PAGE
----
Dajia hao! (Hey everybody!) Well, I've now been in Beijing for about 4 1/2 days, and I gotta say, it's quite a thought-provoking place. I'll dedicate this entry to describing the events concerning my travels to the country, and subsequent adventures and misadventures upon arrival.
The plane rides were made quite enjoyable by the presence of a few lovely and engaging conversationalists. I happened to be sitting next to a visiting scholar form China on my not so terribly tedious 12-hour flight who found great pleasure in correcting my Chinese and talking about the must-see/do aspects of Beijing. We spoke in Chinese nearly the whole flight, and I must say that I felt my Chinese had already improved substantially due to this engaging dialogue. During my promenades to the back of the plane in order to stretch my legs, I happened to meet a psychology major from Australia who was also keenly interested in the invidious distinctions that people make between their area of study and others,' which induces an impoverishing effect on the pursuit of knowledge and dialogue.
After landing in Beijing and laughing with a few Chinese men about my footwear (apparently they had never seen crocs before, and they were wondering if I was cold) I made my way out to the taxi queue and met a very friendly taxi driver who apparently knew about as much as the streets of Beijing as I did. We set out into the dark looking for the Shatan hotel, with me reading the address in Chinese over and over to the various people on the street who we asked and got conflicting directions from. The Beijing accent has a very heavy 'r' sound, and the taxi drivers sound like pirates on the highways of China. We were actually having a lovely chat in chinese when we weren't flagging down bicyclists for directions, though I was tempted to turn to him and go "Arghhh matey" every time I noticed we had gone in a circle, for the 3rd time.
Riding along the highways of Beijing allows one to breath in some of the finest fumes of the city, and I must say, it's bad, terribly awful. The inside of my mouth felt like I had just finished chewing the dirty stockings of a skunk (if skunks were not ashamed of their nakedness) accompanied by a strange prickling sensation in my nose and eyes. Getting lost in the dark smog, I could not help but hear the words of the poet Wendell Berry, "There are no unsacred places, there are only sacred places, and desecrated places." I began to think philosophically about how and why people could ever let their world become so painfully disgusting. It's a frightening form of apathy when people live in a place where, no, the air is not good to breath, and oh, the water, don't even think about drinking it. Believe me, I'm very interested in hearing the Beijingers' thoughts on this desecration, and I just have to ask them, why? It's not only nature that we desecrate, look at what we do to our bodies, what we do to each other. Research shows that a desecration and exploitation of nature is intimately connected to a prejudice and oppression of various stigmatized, socially oppressed, and devalued groups (see ecofeminist theory). I really wanted to discuss the insights of ecofeminist theory my new friend the pirate taxi driver, but we were too busy getting directions to the hotel, and trying to hold our breath.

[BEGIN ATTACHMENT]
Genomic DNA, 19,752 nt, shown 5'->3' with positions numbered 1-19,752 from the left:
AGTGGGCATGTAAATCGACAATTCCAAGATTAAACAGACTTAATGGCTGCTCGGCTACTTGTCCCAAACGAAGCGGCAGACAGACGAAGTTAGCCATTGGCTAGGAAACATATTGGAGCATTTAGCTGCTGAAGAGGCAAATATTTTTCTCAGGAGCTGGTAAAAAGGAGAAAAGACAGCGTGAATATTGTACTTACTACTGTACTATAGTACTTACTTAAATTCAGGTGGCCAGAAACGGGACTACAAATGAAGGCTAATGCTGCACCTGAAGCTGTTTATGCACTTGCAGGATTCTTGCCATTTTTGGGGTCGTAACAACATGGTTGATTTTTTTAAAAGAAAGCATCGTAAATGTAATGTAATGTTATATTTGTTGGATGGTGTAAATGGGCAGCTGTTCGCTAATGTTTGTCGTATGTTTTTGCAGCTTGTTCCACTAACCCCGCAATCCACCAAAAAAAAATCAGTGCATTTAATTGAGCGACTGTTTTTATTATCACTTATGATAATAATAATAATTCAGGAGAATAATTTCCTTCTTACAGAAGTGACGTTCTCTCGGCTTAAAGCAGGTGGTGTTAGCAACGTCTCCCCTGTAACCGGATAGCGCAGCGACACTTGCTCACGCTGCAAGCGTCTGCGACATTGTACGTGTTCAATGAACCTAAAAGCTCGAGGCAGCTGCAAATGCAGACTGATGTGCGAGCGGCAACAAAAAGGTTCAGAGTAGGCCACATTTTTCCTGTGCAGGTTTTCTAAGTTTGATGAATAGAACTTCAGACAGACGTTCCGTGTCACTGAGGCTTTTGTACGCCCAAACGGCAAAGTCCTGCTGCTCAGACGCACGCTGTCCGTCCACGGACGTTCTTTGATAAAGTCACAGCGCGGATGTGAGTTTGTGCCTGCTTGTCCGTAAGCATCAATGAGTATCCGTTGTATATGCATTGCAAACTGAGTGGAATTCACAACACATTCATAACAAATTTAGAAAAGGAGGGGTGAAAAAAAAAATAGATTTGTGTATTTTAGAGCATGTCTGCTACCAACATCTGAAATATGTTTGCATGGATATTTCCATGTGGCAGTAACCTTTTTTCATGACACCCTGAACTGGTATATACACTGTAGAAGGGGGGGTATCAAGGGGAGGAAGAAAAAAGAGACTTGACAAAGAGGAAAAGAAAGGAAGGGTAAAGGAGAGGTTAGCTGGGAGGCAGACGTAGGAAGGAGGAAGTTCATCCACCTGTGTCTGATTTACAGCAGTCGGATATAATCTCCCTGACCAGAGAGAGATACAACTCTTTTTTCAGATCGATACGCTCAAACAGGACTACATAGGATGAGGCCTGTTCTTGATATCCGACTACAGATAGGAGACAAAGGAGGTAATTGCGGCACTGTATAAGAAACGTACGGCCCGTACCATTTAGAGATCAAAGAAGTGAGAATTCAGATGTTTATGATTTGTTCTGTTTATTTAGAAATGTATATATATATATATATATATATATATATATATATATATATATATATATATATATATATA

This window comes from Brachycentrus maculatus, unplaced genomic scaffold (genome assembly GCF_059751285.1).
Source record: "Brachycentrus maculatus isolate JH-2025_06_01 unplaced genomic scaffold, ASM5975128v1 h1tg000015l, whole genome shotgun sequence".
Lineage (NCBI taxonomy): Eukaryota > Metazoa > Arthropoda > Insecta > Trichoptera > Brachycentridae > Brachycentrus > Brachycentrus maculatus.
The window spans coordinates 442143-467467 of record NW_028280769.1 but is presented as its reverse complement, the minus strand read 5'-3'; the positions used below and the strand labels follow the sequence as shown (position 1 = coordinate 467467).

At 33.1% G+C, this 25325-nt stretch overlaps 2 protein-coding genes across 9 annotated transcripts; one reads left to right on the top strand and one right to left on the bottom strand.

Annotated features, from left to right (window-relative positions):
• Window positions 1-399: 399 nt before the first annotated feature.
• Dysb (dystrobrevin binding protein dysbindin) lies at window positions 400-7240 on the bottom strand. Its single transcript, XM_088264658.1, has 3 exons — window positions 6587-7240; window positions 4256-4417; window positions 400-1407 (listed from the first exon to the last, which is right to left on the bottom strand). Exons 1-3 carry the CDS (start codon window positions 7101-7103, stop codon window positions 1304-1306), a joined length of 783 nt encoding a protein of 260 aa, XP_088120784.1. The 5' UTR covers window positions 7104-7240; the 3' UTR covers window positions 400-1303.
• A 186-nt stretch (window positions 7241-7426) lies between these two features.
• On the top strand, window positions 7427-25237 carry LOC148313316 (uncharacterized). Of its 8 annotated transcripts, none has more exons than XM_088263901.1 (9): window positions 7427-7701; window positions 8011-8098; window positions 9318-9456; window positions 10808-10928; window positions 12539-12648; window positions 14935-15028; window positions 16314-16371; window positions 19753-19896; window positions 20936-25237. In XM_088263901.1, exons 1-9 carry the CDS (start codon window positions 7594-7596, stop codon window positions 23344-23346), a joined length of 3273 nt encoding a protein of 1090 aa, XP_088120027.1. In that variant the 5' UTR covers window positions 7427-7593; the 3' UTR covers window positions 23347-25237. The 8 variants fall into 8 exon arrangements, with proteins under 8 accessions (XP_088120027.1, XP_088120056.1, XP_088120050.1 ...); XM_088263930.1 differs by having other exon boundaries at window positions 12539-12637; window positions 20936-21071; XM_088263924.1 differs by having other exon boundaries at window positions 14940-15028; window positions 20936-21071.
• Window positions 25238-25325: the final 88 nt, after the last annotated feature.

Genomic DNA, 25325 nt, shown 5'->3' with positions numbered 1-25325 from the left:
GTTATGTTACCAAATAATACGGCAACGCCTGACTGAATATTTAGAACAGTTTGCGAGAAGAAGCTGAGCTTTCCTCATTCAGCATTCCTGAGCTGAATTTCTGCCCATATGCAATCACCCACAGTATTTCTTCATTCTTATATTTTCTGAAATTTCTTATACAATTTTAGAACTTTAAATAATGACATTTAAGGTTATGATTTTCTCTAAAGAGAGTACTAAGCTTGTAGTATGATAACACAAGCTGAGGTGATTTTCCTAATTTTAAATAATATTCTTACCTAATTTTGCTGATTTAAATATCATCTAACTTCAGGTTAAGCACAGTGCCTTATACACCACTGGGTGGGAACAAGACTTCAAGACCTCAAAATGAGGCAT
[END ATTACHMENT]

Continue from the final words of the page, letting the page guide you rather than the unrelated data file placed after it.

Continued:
Even though breathing, drinking water, or trusting Chinese products is not encouraged (two men were recently executed for selling hundreds of tons of contaminated milk that killed 6 babies and made 300,000 ill) the people here are very sweet, and love talking with you. I look forward to learning from the people of this city, and what it's like to live in the clouds, thirsty for something.